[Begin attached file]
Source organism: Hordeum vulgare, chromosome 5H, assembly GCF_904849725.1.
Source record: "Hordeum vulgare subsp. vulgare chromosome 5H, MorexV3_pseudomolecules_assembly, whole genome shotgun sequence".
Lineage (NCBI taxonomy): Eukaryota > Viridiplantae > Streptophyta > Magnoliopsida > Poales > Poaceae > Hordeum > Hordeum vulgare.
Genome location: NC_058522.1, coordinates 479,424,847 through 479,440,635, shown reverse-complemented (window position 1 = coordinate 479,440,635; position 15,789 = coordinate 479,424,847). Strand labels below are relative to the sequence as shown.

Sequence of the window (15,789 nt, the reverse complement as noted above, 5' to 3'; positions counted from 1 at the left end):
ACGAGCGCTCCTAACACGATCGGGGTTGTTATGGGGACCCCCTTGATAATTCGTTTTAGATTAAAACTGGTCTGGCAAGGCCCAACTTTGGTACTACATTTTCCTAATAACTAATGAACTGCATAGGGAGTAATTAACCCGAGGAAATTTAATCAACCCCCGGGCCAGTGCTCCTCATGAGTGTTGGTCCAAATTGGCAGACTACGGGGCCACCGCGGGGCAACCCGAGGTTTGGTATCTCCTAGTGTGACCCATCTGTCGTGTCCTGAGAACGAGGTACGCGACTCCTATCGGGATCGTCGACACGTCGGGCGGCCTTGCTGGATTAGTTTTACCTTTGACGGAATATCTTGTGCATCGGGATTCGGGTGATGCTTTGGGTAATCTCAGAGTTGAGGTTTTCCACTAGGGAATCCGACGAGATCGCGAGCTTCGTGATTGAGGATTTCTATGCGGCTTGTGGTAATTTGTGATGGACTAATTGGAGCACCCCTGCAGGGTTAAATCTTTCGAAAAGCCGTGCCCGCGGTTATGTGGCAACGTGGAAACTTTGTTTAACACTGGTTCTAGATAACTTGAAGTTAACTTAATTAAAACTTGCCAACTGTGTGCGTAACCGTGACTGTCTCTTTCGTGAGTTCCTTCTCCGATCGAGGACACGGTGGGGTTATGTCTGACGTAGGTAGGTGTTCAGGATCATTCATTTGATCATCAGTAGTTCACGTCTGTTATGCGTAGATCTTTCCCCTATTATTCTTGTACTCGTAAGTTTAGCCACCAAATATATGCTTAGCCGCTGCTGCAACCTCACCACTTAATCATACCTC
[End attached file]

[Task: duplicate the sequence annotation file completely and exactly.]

Source organism: Hordeum vulgare, chromosome 5H, assembly GCF_904849725.1.
Source record: "Hordeum vulgare subsp. vulgare chromosome 5H, MorexV3_pseudomolecules_assembly, whole genome shotgun sequence".
Lineage (NCBI taxonomy): Eukaryota > Viridiplantae > Streptophyta > Magnoliopsida > Poales > Poaceae > Hordeum > Hordeum vulgare.
Genome location: NC_058522.1, coordinates 479,424,847 through 479,440,635, shown reverse-complemented (window position 1 = coordinate 479,440,635; position 15,789 = coordinate 479,424,847). Strand labels below are relative to the sequence as shown.

Sequence of the window (15,789 nt, the reverse complement as noted above, 5' to 3'; positions counted from 1 at the left end):
ACGAGCGCTCCTAACACGATCGGGGTTGTTATGGGGACCCCCTTGATAATTCGTTTTAGATTAAAACTGGTCTGGCAAGGCCCAACTTTGGTACTACATTTTCCTAATAACTAATGAACTGCATAGGGAGTAATTAACCCGAGGAAATTTAATCAACCCCCGGGCCAGTGCTCCTCATGAGTGTTGGTCCAAATTGGCAGACTACGGGGCCACCGCGGGGCAACCCGAGGTTTGGTATCTCCTAGTGTGACCCATCTGTCGTGTCCTGAGAACGAGGTACGCGACTCCTATCGGGATCGTCGACACGTCGGGCGGCCTTGCTGGATTAGTTTTACCTTTGACGGAATATCTTGTGCATCGGGATTCGGGTGATGCTTTGGGTAATCTCAGAGTTGAGGTTTTCCACTAGGGAATCCGACGAGATCGCGAGCTTCGTGATTGAGGATTTCTATGCGGCTTGTGGTAATTTGTGATGGACTAATTGGAGCACCCCTGCAGGGTTAAATCTTTCGAAAAGCCGTGCCCGCGGTTATGTGGCAACGTGGAAACTTTGTTTAACACTGGTTCTAGATAACTTGAAGTTAACTTAATTAAAACTTGCCAACTGTGTGCGTAACCGTGACTGTCTCTTTCGTGAGTTCCTTCTCCGATCGAGGACACGGTGGGGTTATGTCTGACGTAGGTAGGTGTTCAGGATCATTCATTTGATCATCAGTAGTTCACGTCTGTTATGCGTAGATCTTTCCCCTATTATTCTTGTACTCGTAAGTTTAGCCACCAAATATATGCTTAGCCGCTGCTGCAACCTCACCACTTAATCATACCTC